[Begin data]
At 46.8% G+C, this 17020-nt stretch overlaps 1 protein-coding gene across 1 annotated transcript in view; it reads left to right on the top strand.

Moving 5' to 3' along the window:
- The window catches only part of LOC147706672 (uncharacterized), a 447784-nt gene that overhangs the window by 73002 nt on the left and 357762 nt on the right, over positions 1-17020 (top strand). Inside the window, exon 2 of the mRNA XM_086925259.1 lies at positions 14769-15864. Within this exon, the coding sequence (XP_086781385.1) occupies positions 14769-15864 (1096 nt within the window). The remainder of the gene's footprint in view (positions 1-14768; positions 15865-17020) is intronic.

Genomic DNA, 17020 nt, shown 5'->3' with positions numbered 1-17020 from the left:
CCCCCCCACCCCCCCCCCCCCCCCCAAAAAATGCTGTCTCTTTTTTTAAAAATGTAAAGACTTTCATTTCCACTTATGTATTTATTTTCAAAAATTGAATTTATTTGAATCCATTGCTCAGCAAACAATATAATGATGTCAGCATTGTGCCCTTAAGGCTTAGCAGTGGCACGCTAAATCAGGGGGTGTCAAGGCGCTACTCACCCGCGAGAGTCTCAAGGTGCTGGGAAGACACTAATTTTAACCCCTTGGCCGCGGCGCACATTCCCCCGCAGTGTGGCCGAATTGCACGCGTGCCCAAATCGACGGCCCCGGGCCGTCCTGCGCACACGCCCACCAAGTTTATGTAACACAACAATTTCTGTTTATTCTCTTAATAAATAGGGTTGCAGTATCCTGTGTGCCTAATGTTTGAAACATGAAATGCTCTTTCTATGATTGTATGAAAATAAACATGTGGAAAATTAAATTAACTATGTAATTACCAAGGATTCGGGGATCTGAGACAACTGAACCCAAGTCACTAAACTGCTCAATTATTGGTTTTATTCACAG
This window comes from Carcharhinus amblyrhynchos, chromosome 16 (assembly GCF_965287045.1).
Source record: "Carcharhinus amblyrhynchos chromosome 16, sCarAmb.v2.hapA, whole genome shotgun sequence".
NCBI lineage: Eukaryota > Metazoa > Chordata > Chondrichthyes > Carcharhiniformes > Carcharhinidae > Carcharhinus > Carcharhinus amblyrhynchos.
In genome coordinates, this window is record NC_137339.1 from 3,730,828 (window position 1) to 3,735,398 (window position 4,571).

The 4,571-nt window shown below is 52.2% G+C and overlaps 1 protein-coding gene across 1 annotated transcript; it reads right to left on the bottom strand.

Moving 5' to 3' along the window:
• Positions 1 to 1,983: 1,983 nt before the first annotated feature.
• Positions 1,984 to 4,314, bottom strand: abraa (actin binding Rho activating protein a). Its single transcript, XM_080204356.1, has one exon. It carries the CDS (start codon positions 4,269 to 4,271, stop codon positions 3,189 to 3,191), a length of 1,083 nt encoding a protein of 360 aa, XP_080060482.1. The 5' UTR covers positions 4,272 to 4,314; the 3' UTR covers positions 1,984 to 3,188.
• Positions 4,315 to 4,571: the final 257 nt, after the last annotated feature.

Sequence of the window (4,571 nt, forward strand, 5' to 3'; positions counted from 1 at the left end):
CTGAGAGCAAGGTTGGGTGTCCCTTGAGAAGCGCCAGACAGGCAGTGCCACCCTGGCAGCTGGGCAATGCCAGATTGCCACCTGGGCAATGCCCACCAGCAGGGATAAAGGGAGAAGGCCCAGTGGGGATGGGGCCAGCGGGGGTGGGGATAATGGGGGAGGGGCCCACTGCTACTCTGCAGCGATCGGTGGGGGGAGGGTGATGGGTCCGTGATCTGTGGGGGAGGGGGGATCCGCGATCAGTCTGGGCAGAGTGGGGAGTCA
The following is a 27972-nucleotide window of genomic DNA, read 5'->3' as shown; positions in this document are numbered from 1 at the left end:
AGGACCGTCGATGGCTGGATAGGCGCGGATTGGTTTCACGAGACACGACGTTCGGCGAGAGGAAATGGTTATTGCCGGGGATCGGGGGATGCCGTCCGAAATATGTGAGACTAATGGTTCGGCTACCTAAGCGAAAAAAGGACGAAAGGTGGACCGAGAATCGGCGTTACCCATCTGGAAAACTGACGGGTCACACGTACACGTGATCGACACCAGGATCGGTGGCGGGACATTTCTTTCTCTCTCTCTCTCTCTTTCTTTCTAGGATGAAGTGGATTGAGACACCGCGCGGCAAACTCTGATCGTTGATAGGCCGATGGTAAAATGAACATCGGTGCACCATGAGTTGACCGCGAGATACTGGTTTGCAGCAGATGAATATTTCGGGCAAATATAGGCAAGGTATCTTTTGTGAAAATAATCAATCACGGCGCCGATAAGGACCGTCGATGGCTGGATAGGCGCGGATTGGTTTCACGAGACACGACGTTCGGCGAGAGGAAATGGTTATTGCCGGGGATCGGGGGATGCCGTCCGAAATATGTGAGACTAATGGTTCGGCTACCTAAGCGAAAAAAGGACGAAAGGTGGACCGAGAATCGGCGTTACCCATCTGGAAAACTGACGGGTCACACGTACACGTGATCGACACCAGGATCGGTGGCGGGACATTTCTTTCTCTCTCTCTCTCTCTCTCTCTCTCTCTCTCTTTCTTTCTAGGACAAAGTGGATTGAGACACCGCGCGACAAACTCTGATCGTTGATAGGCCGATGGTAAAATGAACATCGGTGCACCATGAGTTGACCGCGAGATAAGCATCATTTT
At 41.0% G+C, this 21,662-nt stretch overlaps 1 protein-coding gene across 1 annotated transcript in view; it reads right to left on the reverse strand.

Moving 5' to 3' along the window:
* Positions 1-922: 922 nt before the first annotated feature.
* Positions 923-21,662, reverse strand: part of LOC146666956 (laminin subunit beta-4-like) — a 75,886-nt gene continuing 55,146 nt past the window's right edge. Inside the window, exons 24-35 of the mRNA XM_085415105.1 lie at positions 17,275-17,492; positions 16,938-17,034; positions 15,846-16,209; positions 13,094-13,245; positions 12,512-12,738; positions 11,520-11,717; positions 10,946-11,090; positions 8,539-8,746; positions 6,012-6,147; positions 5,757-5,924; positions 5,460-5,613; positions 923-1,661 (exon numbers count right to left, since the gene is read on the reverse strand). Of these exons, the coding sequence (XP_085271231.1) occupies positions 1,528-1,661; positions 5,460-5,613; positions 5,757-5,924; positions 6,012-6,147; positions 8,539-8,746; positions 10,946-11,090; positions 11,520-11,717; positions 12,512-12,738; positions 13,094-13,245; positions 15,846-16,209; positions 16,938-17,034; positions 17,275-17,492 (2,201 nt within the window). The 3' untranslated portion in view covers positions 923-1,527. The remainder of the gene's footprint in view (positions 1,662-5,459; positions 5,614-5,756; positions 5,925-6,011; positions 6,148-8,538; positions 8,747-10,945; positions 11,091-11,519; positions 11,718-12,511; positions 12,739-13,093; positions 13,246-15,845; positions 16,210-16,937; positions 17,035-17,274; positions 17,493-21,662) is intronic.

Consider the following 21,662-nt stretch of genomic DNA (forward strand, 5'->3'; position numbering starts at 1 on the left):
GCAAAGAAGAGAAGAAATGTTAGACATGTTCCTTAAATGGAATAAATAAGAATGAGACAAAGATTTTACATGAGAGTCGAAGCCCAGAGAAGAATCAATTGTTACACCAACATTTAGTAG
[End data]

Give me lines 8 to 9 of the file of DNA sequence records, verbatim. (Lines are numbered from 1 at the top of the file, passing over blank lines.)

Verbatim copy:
NCBI lineage: Eukaryota > Metazoa > Chordata > Chondrichthyes > Carcharhiniformes > Carcharhinidae > Carcharhinus > Carcharhinus amblyrhynchos.
In genome coordinates, this window is record NC_137339.1 from 3,730,828 (window position 1) to 3,735,398 (window position 4,571).